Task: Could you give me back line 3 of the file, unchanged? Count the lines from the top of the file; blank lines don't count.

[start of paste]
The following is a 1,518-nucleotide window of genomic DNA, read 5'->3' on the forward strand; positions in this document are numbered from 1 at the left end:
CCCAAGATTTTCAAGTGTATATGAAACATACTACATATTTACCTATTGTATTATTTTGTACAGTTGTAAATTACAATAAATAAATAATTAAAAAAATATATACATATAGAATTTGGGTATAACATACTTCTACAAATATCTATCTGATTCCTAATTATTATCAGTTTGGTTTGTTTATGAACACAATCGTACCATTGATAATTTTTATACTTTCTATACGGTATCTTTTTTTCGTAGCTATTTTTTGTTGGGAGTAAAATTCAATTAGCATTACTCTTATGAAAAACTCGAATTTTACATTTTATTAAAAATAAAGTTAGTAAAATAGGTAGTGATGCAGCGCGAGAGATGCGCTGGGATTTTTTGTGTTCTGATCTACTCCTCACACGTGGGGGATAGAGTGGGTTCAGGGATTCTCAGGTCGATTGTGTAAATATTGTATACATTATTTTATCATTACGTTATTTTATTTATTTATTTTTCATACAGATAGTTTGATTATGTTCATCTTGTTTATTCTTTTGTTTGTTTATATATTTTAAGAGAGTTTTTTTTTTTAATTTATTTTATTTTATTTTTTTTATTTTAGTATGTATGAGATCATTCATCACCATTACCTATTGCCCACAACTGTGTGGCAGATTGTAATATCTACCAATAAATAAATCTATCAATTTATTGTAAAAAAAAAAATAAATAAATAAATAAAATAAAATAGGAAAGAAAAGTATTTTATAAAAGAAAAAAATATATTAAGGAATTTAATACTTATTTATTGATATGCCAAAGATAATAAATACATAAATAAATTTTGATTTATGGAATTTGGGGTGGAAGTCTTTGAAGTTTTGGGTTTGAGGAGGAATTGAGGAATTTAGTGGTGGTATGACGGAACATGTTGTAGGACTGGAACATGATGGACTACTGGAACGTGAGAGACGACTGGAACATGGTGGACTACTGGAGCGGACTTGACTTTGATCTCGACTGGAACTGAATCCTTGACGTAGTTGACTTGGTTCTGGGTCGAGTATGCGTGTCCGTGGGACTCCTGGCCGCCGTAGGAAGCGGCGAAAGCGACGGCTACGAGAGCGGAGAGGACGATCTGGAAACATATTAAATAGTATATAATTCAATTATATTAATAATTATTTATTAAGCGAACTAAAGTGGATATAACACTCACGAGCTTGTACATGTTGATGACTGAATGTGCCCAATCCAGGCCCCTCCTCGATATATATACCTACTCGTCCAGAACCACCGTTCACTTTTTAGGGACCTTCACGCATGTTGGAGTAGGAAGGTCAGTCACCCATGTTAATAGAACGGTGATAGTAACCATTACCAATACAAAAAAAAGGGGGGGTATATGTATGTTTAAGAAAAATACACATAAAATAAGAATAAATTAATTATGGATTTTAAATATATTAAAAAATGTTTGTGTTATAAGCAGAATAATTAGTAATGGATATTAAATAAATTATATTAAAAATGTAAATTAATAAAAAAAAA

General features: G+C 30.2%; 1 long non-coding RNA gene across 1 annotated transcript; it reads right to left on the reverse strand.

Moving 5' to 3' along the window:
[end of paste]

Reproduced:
General features: G+C 30.2%; 1 long non-coding RNA gene across 1 annotated transcript; it reads right to left on the reverse strand.